Friday, November 06, 2009

Wenn schon durchgeknallt, dann wenigstens konsequent!

"Robin Alexander in der „Welt“ und Volker Zastrow in der „FAZ“ haben sich mit ihren deutlichen, überraschenden Worten im vielleicht letzten Moment um die Meinungsfreiheit verdient gemacht wie einst Helmut Schmidt und Helmut Kohl gegen alle Widerstände um die Nachrüstung und damit um die Sicherheit des Westens."

- André F. Lichtschlag, Der Fall Sarrazin


Dominik Hennig said...

Und dann lese ich gerade dieses Blatt quer. Ein Psychogramm "libertär"-konservativen Fusionismus:

Lob für die Nachrüstung von Schmidt und Kohl, ansonsten geht es gegen "homosexuelle Kapitulationsgemeinschaften", Frauen in Führungspositionen, "intelligentes junges Yuppietum", "zen-erleuchtete Deppen", Leute die Kevin heißen oder Tattoos als "Kainsmal" ihrer Zugehörigkeit zum "Plebs" tragen und ...gegen lesbische Tennisspielerinnen. Würde Rothbard so ein Blatt lesen?

Dominik Hennig said...

"What of the old libertarian segment of the Right? Largely they have been submerged in the transformation of the right wing, generally because they have not had articulate spokesmen explaining to them the nature and magnitude of what has taken place. They have largely been bemused by the pervasive idea that there is, in some strong sense, a joint "conservative-libertarian movement," and that no matter how much conservatives may diverge from liberty, they are the libertarian's natural allies — at the same end of the spectrum, and at the polar opposite from socialism. But this idea suffers from the "cultural lag" that we have observed. The Old Right may have been the natural ally of the laissez-faire libertarian, but this is not at all true of the new.

The libertarian needs, perhaps most of all, to be informed by history, and to realize that conservatism was always the polar opposite of classical liberalism. Socialism, in contrast, was not the polar opposite of either, but rather, in my view, a muddled and irrationally contradictory mixture of both liberalism and conservatism. For socialism was essentially a movement to come to terms with the industrial revolution, to try to achieve liberal ends by the use of collectivistic, conservative means.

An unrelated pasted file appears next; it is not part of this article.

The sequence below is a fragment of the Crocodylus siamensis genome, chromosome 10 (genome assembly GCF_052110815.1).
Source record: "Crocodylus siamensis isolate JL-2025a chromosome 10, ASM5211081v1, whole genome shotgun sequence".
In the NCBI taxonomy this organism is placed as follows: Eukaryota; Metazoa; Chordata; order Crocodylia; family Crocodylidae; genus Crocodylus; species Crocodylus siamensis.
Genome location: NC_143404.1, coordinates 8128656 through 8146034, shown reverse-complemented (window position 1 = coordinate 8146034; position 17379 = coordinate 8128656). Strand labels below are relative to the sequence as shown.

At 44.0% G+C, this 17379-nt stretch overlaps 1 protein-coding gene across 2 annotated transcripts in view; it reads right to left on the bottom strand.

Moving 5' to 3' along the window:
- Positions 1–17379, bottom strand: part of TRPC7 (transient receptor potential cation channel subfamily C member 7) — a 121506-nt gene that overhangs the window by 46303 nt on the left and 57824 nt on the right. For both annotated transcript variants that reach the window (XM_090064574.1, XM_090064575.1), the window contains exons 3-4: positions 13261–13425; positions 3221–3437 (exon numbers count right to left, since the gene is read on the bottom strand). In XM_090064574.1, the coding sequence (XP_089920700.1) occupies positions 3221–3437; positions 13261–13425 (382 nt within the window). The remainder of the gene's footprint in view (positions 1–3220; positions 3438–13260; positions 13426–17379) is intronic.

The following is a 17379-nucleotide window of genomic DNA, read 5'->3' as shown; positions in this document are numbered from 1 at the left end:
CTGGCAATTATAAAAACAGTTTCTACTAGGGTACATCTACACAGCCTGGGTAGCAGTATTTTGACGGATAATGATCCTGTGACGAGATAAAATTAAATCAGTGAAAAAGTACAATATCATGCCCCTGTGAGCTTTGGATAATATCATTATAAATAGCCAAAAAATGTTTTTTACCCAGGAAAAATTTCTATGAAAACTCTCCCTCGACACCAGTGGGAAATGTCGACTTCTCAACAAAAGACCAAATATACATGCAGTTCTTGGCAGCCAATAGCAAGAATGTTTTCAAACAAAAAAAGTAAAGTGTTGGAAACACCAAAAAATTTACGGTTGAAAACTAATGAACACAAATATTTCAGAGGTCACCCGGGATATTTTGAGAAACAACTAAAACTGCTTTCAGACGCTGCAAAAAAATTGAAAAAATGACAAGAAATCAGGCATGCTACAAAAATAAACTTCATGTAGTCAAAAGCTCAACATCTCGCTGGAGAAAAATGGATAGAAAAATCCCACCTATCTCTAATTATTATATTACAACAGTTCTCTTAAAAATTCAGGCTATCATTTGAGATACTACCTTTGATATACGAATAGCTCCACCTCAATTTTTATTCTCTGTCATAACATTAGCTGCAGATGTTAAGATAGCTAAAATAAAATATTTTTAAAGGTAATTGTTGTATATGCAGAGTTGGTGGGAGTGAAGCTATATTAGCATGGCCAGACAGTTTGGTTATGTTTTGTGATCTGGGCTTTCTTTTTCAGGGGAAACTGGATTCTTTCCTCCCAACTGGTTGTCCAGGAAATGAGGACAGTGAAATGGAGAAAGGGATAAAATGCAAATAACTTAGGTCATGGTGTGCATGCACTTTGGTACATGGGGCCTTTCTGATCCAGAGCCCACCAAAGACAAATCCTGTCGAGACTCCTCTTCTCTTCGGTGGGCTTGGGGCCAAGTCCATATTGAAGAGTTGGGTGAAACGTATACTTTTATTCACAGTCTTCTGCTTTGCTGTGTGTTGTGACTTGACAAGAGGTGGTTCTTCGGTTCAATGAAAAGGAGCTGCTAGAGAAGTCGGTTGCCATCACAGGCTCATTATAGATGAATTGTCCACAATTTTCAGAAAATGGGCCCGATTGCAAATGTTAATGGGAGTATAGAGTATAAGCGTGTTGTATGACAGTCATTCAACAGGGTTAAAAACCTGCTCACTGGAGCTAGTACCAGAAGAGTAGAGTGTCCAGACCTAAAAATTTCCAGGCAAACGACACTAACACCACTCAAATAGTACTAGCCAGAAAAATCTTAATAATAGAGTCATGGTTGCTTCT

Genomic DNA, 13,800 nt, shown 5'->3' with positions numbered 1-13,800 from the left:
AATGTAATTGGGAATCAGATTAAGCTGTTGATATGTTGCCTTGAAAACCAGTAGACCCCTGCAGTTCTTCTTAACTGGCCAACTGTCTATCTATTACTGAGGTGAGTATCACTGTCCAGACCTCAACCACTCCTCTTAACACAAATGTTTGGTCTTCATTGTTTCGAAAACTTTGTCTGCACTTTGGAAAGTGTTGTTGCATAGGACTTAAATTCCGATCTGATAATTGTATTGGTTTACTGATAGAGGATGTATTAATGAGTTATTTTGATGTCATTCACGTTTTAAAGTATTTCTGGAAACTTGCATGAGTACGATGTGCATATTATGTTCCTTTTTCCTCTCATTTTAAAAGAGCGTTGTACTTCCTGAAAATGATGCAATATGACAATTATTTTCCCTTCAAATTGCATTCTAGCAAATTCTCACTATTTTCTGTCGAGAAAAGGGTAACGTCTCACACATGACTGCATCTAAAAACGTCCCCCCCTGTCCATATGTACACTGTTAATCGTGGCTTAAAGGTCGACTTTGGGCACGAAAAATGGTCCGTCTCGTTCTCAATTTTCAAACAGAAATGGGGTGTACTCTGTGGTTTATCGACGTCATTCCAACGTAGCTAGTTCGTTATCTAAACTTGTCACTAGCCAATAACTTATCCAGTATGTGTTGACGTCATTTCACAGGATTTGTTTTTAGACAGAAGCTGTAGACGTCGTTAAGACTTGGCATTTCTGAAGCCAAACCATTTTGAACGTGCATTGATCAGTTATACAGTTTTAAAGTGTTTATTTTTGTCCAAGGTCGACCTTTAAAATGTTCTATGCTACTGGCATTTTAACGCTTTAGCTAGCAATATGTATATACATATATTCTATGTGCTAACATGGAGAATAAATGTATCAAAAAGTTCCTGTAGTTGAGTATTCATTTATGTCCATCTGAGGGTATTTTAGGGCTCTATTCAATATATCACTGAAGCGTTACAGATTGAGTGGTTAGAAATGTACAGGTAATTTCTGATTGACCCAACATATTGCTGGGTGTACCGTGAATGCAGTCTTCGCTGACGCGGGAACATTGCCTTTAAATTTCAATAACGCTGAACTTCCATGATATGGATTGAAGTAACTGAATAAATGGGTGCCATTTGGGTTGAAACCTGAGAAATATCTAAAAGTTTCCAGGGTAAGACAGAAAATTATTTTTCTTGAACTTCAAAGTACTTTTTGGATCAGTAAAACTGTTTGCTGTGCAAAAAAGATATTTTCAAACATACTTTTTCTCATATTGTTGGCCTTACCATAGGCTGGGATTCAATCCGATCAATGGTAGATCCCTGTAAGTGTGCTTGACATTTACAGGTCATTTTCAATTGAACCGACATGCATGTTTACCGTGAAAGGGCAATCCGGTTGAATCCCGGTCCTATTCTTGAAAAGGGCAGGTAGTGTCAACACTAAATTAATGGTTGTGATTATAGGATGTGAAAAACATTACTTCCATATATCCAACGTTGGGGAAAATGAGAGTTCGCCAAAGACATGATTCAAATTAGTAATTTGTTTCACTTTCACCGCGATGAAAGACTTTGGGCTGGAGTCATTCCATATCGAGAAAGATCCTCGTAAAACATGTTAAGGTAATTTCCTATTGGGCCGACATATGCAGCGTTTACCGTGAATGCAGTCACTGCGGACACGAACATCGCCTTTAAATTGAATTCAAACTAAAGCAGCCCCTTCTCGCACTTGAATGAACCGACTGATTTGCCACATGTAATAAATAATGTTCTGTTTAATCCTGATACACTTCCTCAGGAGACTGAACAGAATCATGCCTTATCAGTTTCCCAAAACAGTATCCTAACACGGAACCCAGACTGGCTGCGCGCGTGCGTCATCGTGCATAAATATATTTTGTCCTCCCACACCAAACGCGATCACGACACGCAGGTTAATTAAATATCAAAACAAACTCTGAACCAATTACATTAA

It tried to achieve the ideals of peace, freedom, and a progressing standard of living by using the collectivist, organicist, hierarchical means of conservatism as adapted to industrial society. As a middle-of-the-road doctrine, it is easy for socialism, once it abandoned the liberal ideals of peace and freedom, to shift completely to the conservative pole in the many varying forms of "national socialism."

Mr. Frank S. Meyer, the leading proponent of a fused "conservative-libertarian movement," has called upon us to ignore the 19th century, "heir to the disruption of the French Revolution," and to go back beyond "the parochial disputes of the 19th century." Such a course would indeed be convenient for Meyer's thesis, as it would sweep away the whole meaning of the liberal and conservative movements. For the point is that both liberalism and conservatism (and socialism as well) found their form and their doctrine precisely in the 19th century, as a result of the struggles between the old order and the new. It is precisely by focusing on the history of the 19th century that we learn of the true origins of the various "isms" of our day, as well as the illogical and mythical nature of the attempted "conservative-libertarian" fusion." - Murray Rothbard

Dominik Hennig said...

"today's right wing is directed, with passion, dedication, and even fanaticism to one overriding goal, to which all other possible goals are totally subordinate. And that goal is the nuclear annihilation of the Soviet Union."

- Murray Rothbard

Dominik Hennig said...

"For the blight that destroyed the libertarianism of the right wing and effected its transformation was nothing less than hysterical anticommunism. It began with this kind of reasoning: there are two "threats" to liberty: the "internal" threat of domestic socialism, and the "external" threat of Soviet Russia. The external threat is the most important. Therefore, all energies must now be directed to battling and destroying that "threat."